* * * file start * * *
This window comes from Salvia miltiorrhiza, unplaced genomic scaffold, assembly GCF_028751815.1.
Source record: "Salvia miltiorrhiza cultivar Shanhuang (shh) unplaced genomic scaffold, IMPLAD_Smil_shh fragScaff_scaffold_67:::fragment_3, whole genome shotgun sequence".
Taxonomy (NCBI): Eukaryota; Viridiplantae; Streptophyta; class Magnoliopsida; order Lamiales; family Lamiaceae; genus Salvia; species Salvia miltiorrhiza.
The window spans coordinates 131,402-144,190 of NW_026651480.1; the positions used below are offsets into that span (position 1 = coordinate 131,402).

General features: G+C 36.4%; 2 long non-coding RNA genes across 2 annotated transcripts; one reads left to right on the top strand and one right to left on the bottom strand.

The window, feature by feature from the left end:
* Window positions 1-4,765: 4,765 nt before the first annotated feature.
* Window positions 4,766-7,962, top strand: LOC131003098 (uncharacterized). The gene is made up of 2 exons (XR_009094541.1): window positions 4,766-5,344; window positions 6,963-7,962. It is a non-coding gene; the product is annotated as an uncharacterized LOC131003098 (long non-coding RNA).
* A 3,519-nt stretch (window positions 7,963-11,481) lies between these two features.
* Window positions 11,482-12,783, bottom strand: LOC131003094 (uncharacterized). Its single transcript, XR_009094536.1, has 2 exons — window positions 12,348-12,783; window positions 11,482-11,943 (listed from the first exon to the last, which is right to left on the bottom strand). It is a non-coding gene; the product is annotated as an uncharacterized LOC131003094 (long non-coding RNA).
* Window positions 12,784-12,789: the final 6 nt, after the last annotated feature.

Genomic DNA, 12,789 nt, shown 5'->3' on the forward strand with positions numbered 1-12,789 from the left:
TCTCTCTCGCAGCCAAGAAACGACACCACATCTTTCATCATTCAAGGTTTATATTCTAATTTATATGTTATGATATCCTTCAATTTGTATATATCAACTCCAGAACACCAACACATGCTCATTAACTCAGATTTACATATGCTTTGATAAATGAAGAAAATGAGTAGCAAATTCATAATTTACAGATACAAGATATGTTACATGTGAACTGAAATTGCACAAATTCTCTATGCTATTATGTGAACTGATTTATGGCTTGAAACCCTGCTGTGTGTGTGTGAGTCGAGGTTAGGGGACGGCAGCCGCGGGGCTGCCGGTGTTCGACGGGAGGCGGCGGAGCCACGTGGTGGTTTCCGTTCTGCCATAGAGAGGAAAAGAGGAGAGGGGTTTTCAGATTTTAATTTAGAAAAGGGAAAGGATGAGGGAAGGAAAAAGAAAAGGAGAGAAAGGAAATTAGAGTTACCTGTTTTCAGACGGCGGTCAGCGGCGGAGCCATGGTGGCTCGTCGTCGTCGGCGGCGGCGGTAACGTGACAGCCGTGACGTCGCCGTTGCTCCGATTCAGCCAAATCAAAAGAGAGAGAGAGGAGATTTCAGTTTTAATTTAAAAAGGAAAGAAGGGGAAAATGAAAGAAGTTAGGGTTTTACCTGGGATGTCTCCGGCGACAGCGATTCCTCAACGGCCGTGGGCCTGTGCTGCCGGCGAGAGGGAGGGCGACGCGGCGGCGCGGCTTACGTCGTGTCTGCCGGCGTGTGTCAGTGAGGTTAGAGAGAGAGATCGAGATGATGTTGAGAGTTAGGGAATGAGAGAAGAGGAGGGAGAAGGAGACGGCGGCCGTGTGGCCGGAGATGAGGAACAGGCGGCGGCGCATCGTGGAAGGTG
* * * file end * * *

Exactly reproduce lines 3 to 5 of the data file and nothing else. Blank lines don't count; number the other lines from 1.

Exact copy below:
Taxonomy (NCBI): Eukaryota; Viridiplantae; Streptophyta; class Magnoliopsida; order Lamiales; family Lamiaceae; genus Salvia; species Salvia miltiorrhiza.
The window spans coordinates 131,402-144,190 of NW_026651480.1; the positions used below are offsets into that span (position 1 = coordinate 131,402).

General features: G+C 36.4%; 2 long non-coding RNA genes across 2 annotated transcripts; one reads left to right on the top strand and one right to left on the bottom strand.